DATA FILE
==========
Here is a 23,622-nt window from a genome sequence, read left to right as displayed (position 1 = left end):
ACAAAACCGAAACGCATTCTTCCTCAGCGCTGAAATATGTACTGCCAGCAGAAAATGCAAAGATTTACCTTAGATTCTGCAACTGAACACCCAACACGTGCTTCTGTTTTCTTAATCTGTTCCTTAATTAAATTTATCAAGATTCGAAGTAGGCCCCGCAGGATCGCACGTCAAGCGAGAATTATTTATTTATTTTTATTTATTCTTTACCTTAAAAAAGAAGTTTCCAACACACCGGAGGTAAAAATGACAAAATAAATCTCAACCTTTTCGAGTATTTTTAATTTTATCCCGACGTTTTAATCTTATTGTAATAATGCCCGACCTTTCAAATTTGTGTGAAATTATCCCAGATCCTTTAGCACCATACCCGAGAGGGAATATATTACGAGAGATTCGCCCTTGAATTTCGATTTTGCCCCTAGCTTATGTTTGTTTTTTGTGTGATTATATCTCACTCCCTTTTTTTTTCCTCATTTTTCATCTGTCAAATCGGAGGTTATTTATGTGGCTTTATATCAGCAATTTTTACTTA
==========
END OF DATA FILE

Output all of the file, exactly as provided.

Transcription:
Here is a 23,622-nt window from a genome sequence, read left to right as displayed (position 1 = left end):
ACAAAACCGAAACGCATTCTTCCTCAGCGCTGAAATATGTACTGCCAGCAGAAAATGCAAAGATTTACCTTAGATTCTGCAACTGAACACCCAACACGTGCTTCTGTTTTCTTAATCTGTTCCTTAATTAAATTTATCAAGATTCGAAGTAGGCCCCGCAGGATCGCACGTCAAGCGAGAATTATTTATTTATTTTTATTTATTCTTTACCTTAAAAAAGAAGTTTCCAACACACCGGAGGTAAAAATGACAAAATAAATCTCAACCTTTTCGAGTATTTTTAATTTTATCCCGACGTTTTAATCTTATTGTAATAATGCCCGACCTTTCAAATTTGTGTGAAATTATCCCAGATCCTTTAGCACCATACCCGAGAGGGAATATATTACGAGAGATTCGCCCTTGAATTTCGATTTTGCCCCTAGCTTATGTTTGTTTTTTGTGTGATTATATCTCACTCCCTTTTTTTTTCCTCATTTTTCATCTGTCAAATCGGAGGTTATTTATGTGGCTTTATATCAGCAATTTTTACTTA